Entering his junior season, all the talk in Friartown was about Marshon Brooks. There really was not much of a storyline for anything else as nothing was expected from this young team. Kevin McNamara, Providence Journal beat writer, went on to declare that Marshon would be the next great Friar before the season even began. Can you talk about pressure for a player who had never even started a game during his first two years on the team?
Things started ok, but then took a sharp turn to the worst for Marshon during the 2009-2010 season. The Friars could score and Marshon was certainly one of those guys who could create for himself and put the ball in the hole, but he fell out of favor and became the third or fourth option as the season wore on. Combo-forward Jamine Peterson emerged as a standout player averaging 19.6 points and 10.2 rebounds per game. Providence itself turned out to be a laughingstock defensively as they gave up 82.2 points per game. Fingers were pointed at Marshon first and foremost for his lack of enthusiasm on the defensive side of the ball together with his many bad decisions and forced shots offensively. By the end of the season, Marshon was having his minutes reduced. This was a bad Providence team and it seemed like Marshon was only making it worse. Would he come back for another year? Could his story at PC end in a remotely good way?
As the beginning of the first round moves on, I notice San Diego State small forward Kawhi Leonard slip pick after pick. Considered a potential top-5 pick before the draft, Kawhi slips out of the top-10 when Millwaukee elects to take shooter Jimmer Fredette (later traded to Sacramento). There goes Marshon's ideal spot to be selected as well. Shockingly, Klay Thompson, Alec Burcs, and the Morris twins' names are all called without hearing Leonard's. It is now time for Indiana to fulfill their supposed promise and select Marshon.. or is it?
A terrible turn of events occurred for the Providence College Basketball program during the 2010 off-season. A few weeks before the semester ended, two freshmen, point guard Johnnie Lacy and center James Still jumped an innocent student only a few weeks from his graduation directly off of the Providence campus. It was a terrible scene and the student, also a known supporter for the basketball program, spent at least a week in the hospital. After a disappointing year and already having a bad reputation on campus for in-season drinking and fighting, what else could players do to shame the program?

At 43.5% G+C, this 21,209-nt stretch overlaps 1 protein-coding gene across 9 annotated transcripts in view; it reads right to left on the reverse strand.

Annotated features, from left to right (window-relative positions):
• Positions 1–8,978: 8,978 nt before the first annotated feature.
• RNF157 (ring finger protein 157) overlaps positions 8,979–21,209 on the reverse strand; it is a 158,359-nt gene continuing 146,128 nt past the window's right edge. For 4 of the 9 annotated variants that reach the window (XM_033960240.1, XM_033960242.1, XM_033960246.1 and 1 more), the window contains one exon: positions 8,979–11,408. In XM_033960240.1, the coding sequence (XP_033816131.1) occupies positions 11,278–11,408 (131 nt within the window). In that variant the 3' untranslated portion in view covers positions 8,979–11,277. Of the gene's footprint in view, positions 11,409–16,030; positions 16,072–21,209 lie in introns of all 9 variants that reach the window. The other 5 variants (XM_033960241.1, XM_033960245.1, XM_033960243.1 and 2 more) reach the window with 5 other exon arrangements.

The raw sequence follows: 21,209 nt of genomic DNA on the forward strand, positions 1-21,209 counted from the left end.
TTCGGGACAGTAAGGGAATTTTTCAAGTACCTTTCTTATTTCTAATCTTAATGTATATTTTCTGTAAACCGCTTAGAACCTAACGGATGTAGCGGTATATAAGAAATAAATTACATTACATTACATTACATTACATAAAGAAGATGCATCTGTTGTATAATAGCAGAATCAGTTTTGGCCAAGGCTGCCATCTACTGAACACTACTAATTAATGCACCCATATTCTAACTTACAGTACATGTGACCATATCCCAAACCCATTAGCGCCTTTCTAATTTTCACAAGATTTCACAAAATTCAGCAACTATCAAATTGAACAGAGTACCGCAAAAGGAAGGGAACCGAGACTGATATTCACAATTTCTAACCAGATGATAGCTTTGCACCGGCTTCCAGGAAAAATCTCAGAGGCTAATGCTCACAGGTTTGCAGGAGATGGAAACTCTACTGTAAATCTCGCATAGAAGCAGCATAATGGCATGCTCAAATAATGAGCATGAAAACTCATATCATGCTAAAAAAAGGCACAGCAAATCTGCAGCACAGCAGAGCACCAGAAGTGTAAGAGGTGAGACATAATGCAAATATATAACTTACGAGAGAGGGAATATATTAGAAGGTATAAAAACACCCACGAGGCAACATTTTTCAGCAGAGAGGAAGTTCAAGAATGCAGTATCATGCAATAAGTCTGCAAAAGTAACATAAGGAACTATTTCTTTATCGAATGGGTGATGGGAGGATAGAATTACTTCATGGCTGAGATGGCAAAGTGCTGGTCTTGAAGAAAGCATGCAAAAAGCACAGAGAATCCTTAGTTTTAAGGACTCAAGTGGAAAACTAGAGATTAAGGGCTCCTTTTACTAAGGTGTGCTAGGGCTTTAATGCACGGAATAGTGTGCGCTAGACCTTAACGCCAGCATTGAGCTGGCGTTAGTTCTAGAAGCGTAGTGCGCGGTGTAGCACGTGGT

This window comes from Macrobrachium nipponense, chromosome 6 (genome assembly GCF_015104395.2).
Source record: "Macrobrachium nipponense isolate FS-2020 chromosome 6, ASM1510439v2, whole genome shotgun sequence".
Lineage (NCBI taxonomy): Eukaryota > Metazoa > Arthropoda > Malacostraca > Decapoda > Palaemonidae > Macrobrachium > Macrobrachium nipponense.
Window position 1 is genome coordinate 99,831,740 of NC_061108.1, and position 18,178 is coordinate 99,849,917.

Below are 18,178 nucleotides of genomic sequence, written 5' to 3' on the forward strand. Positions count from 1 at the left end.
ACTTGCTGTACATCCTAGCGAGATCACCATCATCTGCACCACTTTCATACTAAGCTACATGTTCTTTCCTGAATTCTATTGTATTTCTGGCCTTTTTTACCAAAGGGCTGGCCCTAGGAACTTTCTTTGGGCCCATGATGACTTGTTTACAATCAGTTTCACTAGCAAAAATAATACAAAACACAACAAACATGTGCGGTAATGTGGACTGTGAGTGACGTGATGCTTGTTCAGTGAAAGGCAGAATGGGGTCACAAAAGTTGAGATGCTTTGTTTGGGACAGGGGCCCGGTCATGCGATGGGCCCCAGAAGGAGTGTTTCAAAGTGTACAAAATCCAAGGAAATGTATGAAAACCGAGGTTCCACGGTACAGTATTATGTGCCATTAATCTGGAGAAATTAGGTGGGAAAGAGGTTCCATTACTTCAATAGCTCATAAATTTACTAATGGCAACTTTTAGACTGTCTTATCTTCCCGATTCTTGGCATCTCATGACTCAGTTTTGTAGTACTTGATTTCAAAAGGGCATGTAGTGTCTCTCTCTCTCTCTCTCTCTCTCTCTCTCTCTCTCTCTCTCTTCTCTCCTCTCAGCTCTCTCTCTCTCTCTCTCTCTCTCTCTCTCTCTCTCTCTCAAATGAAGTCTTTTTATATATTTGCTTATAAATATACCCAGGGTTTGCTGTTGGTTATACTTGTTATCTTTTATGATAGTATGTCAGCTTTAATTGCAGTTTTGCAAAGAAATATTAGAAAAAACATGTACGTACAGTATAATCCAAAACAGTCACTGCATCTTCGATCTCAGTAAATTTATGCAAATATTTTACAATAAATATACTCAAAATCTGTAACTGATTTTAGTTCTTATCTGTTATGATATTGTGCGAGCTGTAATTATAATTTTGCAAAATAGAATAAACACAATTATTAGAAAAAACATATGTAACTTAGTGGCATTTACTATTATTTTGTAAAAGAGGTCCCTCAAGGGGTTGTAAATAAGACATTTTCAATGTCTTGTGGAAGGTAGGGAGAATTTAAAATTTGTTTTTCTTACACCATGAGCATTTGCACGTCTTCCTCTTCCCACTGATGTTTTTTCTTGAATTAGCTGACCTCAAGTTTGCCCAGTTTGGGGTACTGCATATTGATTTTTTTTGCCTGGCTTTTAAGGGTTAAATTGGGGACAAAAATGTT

Two weeks after the spring semester ended, it was announced that the the best player on the team, Jamine Peterson, would be kicked out of school because of an inappropriate event involving recruits and co-eds at on-campus apartment. Providence basketball was at an all-time low. Another terrible season was coming this year as this team now would be led by "the next great Friar, Marshon Brooks." This was as laughable as it was distressing.
The Pacers select Kawhi Leonard and swing him to the Spurs for point guard George Hill. There goes Marshon's promise. Like Leonard before him, Marshon is falling. I think there is a good chance for the Knicks to take him at 17. They select Iman Shumpert, and I look up at the draft board... I though to myself, Marshon truly could fall to the Celtics.
Out of the next seven teams selecting before the Celtics, I feel that only Minnesota at 20 and Denver at 22 may want a shooting guard. Chris Singleton goes to Washington at 18, Tobias Harris is selected by Charlotte at 19, and Minnesota takes a Lithuanian power forward Donatas Motiejunas. One of the two off the list, only five more selections and just one of them I believe could take Marshon.